The importance of repair

“Even in relationships that are working well and in families that are working well, there’s a lot of mistakes that people make, and people sort of stumble through life together. And one of the most important things that psychologists have discovered about parenting and also about couples’ relationships is that the most important thing is repair, because everybody messes up in relationships. So... communication is not really about being perfect. It’s really about noticing that you’re not perfect—that you’re really messing up and trying to make it better... In very good relationships, people don’t communicate perfectly. They don’t say things the right way. They’re not really always in a good mood. They’re not really always emotionally available. But they can talk about it and they fix it.” (Source: presentation by Dr. John Gottman)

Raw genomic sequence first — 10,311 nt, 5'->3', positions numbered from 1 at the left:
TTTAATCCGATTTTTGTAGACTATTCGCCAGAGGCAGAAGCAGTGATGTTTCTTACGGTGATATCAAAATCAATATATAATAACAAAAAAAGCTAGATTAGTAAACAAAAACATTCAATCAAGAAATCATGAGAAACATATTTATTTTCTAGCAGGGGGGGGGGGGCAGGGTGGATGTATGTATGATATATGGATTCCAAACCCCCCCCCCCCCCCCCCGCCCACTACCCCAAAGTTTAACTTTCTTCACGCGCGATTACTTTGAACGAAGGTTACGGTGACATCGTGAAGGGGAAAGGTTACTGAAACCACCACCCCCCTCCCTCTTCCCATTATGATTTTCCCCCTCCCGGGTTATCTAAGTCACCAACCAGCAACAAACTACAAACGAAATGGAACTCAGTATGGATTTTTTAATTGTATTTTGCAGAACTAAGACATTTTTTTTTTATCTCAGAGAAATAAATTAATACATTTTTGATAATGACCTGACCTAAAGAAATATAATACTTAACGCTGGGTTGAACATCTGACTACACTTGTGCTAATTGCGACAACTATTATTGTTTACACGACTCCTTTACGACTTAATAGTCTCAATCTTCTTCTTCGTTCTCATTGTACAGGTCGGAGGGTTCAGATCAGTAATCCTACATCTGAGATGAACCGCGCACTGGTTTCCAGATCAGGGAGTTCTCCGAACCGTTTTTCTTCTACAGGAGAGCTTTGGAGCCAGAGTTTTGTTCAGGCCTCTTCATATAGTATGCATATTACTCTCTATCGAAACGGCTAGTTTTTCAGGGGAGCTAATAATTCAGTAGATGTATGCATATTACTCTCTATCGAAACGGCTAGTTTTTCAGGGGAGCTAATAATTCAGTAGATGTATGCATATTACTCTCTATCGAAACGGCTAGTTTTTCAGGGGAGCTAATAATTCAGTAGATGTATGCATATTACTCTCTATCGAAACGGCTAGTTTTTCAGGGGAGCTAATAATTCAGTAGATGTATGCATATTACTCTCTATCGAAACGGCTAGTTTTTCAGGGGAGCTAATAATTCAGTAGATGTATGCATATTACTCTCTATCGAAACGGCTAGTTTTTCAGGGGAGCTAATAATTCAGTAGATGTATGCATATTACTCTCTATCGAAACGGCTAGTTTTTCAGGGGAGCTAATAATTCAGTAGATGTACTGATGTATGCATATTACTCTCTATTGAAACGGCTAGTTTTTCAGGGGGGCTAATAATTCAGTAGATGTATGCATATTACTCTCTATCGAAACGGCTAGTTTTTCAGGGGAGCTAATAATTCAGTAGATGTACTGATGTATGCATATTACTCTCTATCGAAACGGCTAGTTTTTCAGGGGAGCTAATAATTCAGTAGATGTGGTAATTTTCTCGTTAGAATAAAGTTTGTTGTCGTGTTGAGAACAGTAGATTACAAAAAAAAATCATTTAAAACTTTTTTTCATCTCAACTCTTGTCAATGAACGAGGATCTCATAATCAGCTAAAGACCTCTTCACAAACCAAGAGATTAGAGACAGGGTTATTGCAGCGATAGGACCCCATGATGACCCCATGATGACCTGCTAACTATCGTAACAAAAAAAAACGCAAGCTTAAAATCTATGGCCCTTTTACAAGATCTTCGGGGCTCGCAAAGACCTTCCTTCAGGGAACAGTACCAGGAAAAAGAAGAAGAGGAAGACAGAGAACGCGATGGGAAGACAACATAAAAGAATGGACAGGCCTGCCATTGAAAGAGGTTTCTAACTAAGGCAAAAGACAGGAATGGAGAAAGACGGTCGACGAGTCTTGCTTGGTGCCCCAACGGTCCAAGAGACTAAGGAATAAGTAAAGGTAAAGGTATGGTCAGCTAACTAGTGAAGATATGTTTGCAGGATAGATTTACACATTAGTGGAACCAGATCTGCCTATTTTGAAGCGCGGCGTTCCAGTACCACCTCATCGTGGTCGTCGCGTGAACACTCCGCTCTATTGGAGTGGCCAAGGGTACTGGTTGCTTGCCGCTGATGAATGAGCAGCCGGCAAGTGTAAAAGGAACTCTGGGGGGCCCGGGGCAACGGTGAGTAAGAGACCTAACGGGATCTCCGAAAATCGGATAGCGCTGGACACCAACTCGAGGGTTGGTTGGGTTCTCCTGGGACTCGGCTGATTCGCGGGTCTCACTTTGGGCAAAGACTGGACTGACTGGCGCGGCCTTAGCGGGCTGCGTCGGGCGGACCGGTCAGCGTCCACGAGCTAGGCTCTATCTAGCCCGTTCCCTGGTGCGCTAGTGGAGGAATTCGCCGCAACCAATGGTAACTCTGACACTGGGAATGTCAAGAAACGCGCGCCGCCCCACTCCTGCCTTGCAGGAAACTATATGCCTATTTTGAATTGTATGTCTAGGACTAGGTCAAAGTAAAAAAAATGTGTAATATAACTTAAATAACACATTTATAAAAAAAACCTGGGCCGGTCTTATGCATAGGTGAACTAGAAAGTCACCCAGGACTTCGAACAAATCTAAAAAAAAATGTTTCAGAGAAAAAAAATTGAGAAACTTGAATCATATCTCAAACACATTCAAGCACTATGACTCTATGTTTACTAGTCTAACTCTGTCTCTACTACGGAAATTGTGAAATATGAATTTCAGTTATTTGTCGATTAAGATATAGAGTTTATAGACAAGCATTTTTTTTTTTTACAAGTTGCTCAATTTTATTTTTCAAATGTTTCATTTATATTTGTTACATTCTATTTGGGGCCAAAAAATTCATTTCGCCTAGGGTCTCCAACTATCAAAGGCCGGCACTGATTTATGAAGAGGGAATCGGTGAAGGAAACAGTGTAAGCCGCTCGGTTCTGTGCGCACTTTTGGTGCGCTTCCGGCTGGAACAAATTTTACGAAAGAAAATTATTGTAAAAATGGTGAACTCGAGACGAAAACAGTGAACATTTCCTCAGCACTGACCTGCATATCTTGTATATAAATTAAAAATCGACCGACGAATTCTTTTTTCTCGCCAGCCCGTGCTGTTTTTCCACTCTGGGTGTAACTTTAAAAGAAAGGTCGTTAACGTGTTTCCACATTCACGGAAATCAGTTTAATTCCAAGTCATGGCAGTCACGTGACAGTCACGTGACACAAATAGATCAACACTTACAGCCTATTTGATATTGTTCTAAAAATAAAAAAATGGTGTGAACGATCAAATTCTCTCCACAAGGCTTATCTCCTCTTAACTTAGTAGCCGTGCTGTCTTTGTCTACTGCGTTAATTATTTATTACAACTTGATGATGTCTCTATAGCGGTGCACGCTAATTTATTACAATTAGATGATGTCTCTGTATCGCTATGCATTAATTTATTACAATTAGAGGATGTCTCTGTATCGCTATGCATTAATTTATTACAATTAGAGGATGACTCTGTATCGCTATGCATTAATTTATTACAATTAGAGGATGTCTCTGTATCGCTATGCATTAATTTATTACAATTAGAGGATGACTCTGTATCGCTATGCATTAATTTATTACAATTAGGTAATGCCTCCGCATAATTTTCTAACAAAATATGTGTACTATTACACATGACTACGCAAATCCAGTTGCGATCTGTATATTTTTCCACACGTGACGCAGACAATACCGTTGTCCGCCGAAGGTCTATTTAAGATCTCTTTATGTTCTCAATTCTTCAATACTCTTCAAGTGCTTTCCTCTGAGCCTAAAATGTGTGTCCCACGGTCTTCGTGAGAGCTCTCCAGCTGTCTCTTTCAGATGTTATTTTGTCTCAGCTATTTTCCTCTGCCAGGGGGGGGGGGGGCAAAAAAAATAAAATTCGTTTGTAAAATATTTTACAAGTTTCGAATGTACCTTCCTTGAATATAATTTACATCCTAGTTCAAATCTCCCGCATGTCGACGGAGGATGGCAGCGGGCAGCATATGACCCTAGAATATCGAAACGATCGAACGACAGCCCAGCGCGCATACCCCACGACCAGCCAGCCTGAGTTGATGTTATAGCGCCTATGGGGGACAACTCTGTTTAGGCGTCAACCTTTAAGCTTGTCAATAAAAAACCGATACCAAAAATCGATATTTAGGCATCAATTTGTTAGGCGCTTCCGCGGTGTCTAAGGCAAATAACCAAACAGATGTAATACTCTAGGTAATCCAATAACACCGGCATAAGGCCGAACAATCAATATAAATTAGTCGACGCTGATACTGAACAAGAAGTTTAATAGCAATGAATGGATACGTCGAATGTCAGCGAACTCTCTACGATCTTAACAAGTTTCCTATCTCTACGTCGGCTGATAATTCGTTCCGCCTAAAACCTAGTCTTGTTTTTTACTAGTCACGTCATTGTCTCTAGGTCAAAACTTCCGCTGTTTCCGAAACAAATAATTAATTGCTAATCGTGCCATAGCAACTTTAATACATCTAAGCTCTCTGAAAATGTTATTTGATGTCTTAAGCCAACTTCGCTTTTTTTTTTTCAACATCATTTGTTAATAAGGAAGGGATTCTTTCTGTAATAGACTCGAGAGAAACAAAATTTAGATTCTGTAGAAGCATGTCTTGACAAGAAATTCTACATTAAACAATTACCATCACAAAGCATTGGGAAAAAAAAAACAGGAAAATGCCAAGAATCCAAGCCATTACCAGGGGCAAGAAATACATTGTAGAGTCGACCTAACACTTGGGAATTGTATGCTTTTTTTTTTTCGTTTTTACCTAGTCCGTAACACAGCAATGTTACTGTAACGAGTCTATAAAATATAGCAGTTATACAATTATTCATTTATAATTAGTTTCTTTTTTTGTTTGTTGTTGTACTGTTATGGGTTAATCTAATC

Vulnerability and repair

As I reflect on increasing the 5:1 ratio in my life, I find myself really drawn to Brené Brown's audiobook "The Power of Vulnerability" (on the iBooks store) because it is helping me to deal with the struggle of trying to increase positives and decrease negatives in my relationships while being real that I'm not perfect and I'm not going to do it perfectly.